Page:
Tenerife, tears, Torun and now dreams of Doha.
It’s been an emotional winter for GB’s rising sprinting star Imani Lansiquot.
The Sky Sports Scholar reflects on events on and off the track ahead of her outdoor campaign.
“My indoor season was filled with a lot of highs and lows, lessons and personal growth.
I had a lot of fun, and ultimately I was really pleased and although at times it was difficult, it was crucial in preparing me for the challenges to come.
I began on home soil at the 60m Newham Athletics Series after returning from my Tenerife training camp. It’s a familiar meet and it was an opportunity to dust off any racing cobwebs.
I opened up in 7.34 seconds, which I was really happy with as it was one of my best openers to date.
I’ve never been a quick starter, and so I knew it was a decent starting point to continue my indoor season. Next was Paris on the World Indoor Tour, so I knew it was important for me to step up in my next race to compete with the best in the world.
I didn’t exactly achieve the results I expected. I only improved on my season’s best by 0.02 seconds and although I was fourth to some great competitors, I knew I could do better.
Most of the time you can’t predict what will happen race to race, and even more frequently, things won’t go to plan. It was an important learning curve to remember, and it made me focus even more on my long-term plan and race model leading into my next race.
I grew stronger from this and knew there were big improvements I had made mentally and physically. I feel that I made a really positive step forward in managing disappointment and being motivated by mistakes.
My next race was in Torun, Poland. This is by far my favourite meet on the IAAF World Indoor circuit and training before had stepped up a level and off the back of my disappointment in Paris, I was desperate for success.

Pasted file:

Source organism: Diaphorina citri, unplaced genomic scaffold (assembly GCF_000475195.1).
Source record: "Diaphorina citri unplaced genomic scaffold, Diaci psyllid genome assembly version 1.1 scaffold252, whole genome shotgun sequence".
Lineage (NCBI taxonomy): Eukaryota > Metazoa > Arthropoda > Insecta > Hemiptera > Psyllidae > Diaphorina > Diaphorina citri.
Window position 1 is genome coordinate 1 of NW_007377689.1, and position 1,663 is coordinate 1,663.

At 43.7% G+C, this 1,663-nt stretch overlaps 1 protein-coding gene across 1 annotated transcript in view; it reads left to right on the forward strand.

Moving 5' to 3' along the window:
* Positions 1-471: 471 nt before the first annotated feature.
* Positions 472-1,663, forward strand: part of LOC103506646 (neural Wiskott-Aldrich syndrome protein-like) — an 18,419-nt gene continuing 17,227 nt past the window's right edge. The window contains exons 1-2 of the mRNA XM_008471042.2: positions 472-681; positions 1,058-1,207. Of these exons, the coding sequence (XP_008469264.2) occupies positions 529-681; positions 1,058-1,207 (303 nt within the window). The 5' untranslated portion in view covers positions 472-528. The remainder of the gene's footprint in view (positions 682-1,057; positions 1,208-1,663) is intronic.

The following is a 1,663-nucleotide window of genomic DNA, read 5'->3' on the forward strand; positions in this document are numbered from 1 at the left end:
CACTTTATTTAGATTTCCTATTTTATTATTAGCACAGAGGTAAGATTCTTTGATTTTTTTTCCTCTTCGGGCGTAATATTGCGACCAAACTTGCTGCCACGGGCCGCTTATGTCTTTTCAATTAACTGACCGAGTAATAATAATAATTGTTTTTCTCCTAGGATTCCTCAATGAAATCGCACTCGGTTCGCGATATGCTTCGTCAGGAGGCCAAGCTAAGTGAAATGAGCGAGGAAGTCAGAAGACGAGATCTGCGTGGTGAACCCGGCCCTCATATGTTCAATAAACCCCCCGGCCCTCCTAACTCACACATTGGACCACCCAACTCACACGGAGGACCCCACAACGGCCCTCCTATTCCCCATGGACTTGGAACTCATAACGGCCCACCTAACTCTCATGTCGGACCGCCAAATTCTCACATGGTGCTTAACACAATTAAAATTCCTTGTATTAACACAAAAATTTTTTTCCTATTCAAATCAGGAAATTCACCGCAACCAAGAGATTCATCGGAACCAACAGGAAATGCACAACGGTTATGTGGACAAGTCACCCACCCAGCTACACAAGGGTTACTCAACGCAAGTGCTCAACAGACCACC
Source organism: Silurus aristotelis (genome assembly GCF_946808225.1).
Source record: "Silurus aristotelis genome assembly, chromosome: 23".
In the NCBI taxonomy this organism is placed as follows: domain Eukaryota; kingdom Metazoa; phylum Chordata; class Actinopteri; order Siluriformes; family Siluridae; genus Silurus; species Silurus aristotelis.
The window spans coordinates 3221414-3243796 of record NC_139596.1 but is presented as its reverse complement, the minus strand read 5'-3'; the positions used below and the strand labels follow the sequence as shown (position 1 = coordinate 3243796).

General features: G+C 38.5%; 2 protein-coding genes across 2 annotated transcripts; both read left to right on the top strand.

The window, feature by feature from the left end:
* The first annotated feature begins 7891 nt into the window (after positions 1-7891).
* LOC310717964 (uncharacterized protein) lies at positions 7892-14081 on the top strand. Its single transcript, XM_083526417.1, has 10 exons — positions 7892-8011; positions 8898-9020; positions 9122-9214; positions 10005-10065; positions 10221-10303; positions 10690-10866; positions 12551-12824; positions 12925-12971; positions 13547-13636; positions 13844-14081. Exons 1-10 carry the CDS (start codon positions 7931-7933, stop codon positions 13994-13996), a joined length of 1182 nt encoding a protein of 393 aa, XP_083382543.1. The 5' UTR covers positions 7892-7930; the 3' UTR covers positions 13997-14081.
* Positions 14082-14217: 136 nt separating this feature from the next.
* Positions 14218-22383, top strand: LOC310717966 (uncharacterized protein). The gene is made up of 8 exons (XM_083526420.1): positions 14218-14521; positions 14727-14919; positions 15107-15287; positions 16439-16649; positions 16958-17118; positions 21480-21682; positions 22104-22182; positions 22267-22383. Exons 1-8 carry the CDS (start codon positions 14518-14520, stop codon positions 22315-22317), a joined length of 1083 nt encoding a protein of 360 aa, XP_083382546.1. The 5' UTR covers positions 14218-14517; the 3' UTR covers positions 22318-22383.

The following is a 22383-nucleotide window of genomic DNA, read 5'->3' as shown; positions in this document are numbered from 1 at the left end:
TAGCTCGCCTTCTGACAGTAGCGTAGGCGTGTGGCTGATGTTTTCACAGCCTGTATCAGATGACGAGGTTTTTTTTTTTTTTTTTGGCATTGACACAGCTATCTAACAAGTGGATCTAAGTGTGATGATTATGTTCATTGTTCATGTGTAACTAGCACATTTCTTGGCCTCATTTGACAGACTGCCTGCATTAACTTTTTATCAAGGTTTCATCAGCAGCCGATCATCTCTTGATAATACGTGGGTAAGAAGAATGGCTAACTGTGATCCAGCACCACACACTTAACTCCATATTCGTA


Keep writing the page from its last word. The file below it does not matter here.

However, a few days before flying, I received the shocking news of losing my Great-Granny after a training session. This was really difficult news for me, as she was a definite cornerstone in my family and we had just lost my Great-Grandad a few months before.
I debated with my team whether I still wanted to race, but I knew it would make both her and my family proud to see me compete.
It was so difficult, but it fuelled me with a different passion and drive towards my performance, as I was always so motivated by her relentless strength and passion she showed throughout her life.
I was so pleased to run two big season best times in Torun, of 7.27 and 7.23 seconds, finishing third, which was my highest ever placing on the circuit.
Not only did it feel good to progress in my times, but it also felt great to have made my family proud and to perform after such a difficult week.
My final race in Dusseldorf, Germany was probably my favourite, as I had overcome such a huge emotional battle in Poland I just wanted to enjoy competing again.
I went into the race feeling a little flat and tired from the previous weeks, but I still produced a very consistent series of times emulating what I ran in Poland, and left another season injury free.
Although it would’ve been great to have run a new personal best indoors, I think I learned a lot about myself race to race and picked up some great skills that are probably more valuable than a 60m time.
Had so much fun in my first day at Work Experience with @SkyScholarships! & thanks to @SkyAdamSmith @anthonyfjoshua ! pic.twitter.com/OXX46r2EIq
While also juggling full-time university commitments, I managed a lot of things I hadn’t had to do before and showed myself that I am stronger than I think!
Despite this, I know I was better than what I produced, and I’m carrying that feeling into my outdoor preparations.
I’m really looking forward to working harder than ever before and taking all of these lessons that I learned in the 60m, to my 100m and 200m!
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